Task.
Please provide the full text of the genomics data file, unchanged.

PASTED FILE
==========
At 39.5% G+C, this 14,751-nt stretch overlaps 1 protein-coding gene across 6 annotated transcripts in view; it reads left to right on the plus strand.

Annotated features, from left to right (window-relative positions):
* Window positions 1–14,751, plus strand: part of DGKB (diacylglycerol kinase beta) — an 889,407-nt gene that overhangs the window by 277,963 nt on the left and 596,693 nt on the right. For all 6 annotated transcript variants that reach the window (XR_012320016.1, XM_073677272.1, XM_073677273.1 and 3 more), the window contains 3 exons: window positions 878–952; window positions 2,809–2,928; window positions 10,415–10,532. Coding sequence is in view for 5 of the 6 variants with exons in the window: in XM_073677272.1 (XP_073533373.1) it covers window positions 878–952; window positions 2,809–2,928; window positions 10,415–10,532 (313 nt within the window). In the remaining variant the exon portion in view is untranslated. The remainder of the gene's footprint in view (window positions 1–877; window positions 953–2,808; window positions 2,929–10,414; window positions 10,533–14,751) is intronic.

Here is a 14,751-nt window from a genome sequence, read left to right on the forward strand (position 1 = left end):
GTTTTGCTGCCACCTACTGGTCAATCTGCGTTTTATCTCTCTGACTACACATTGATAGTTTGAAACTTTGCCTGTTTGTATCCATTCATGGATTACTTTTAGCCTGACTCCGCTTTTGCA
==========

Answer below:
At 39.5% G+C, this 14,751-nt stretch overlaps 1 protein-coding gene across 6 annotated transcripts in view; it reads left to right on the plus strand.

Annotated features, from left to right (window-relative positions):
* Window positions 1–14,751, plus strand: part of DGKB (diacylglycerol kinase beta) — an 889,407-nt gene that overhangs the window by 277,963 nt on the left and 596,693 nt on the right. For all 6 annotated transcript variants that reach the window (XR_012320016.1, XM_073677272.1, XM_073677273.1 and 3 more), the window contains 3 exons: window positions 878–952; window positions 2,809–2,928; window positions 10,415–10,532. Coding sequence is in view for 5 of the 6 variants with exons in the window: in XM_073677272.1 (XP_073533373.1) it covers window positions 878–952; window positions 2,809–2,928; window positions 10,415–10,532 (313 nt within the window). In the remaining variant the exon portion in view is untranslated. The remainder of the gene's footprint in view (window positions 1–877; window positions 953–2,808; window positions 2,929–10,414; window positions 10,533–14,751) is intronic.

Here is a 14,751-nt window from a genome sequence, read left to right on the forward strand (position 1 = left end):
GTTTTGCTGCCACCTACTGGTCAATCTGCGTTTTATCTCTCTGACTACACATTGATAGTTTGAAACTTTGCCTGTTTGTATCCATTCATGGATTACTTTTAGCCTGACTCCGCTTTTGCA